Who Succeeds and Why

Posted 03.19.15

Author Karl Alexander holds a copy of his book 'The Long Shadow' before speaking at a Central Scholarship Board meeting
We were honored to have Dr. Karl Alexander speak with Central Scholarship at this morning’s Board of Directors meeting. Dr. Alexander is an author of The Long Shadow, Family Background, Disadvantaged Urban Youth and the Transition to Adulthood and a retired professor and former chair of the Department of Sociology at Johns Hopkins University.  In a groundbreaking study, Johns Hopkins University researchers followed nearly 800 Baltimore schoolchildren for a quarter of a century, and discovered that their fates were substantially determined by the family they were born into.  “A family’s resources and the doors they open cast a long shadow over children’s life trajectories,” Johns Hopkins sociologist Karl Alexander says in The Long Shadow: Family Background, Disadvantaged Urban Youth, and the Transition to Adulthood. “This view is at odds with the popular ethos that we are makers of our own fortune.” (Johns Hopkins Hub)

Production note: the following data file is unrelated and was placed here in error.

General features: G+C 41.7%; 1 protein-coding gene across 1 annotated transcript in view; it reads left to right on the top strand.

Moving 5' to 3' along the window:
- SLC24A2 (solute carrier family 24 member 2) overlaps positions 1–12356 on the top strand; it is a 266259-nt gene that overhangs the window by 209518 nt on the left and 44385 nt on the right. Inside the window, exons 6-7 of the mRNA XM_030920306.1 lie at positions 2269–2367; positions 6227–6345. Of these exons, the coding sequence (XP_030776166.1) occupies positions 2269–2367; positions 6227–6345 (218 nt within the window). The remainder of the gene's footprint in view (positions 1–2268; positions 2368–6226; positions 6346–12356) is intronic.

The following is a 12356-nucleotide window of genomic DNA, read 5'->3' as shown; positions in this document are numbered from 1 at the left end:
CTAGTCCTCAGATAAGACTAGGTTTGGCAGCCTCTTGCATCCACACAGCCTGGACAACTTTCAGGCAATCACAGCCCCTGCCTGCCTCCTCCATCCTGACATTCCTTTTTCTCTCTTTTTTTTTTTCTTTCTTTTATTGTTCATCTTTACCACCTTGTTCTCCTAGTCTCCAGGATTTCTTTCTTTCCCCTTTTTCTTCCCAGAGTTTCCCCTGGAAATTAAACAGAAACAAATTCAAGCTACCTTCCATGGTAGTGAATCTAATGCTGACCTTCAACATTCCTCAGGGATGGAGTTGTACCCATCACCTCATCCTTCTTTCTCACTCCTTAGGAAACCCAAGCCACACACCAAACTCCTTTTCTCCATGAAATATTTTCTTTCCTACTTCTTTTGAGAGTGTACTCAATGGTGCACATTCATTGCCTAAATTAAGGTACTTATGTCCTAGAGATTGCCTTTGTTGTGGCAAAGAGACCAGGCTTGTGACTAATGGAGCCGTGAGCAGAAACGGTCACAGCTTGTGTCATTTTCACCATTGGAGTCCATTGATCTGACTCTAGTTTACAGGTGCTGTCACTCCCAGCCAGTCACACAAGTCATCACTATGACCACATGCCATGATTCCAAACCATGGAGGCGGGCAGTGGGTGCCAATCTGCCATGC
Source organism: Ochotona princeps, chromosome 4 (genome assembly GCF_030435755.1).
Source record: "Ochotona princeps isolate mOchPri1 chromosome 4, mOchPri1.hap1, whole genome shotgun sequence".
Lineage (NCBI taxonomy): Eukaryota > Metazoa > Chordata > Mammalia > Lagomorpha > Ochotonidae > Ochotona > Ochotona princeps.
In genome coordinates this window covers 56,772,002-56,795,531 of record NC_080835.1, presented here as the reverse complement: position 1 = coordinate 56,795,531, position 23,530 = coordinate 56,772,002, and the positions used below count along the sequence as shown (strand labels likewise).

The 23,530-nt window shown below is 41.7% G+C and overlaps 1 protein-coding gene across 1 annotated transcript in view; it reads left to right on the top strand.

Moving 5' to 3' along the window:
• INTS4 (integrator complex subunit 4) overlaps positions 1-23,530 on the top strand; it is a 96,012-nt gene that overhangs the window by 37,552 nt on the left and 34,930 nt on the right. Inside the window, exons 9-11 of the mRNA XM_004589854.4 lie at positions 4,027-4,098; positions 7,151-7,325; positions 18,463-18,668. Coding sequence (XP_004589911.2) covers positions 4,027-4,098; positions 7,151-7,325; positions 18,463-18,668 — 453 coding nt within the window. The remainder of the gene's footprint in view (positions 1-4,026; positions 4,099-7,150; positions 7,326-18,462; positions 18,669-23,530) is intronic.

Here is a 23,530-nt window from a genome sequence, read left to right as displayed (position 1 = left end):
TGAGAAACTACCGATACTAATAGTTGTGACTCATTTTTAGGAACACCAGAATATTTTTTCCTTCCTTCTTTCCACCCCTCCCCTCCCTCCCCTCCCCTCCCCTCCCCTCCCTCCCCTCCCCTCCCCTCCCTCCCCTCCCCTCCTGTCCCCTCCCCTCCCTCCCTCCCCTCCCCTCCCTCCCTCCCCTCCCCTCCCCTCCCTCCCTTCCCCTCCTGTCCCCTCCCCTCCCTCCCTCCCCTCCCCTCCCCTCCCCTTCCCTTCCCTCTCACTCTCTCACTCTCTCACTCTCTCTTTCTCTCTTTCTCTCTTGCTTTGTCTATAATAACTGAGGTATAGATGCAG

Book cover - The Long Shadow, authored by Karl Alexander, Doris Entwisle, and Linda Olson
This morning, Dr. Alexander explained that students from a middle-class or affluent background were 10 times more likely to attain a four year degree than poor students.  The Long Shadow, authored by Karl Alexander, Doris Entwisle, and Linda Olson, presents groundbreaking research conducted over the course of 25 years that has made front-page news everywhere from CNN to the Baltimore Sun. Central Scholarship seeks to help low-income students afford higher education and Dr. Alexander’s research presents a tangible need in poor communities and opportunities for intervention in student lives. The book is available for purchase through The Russell Sage Foundation and Amazon.

 

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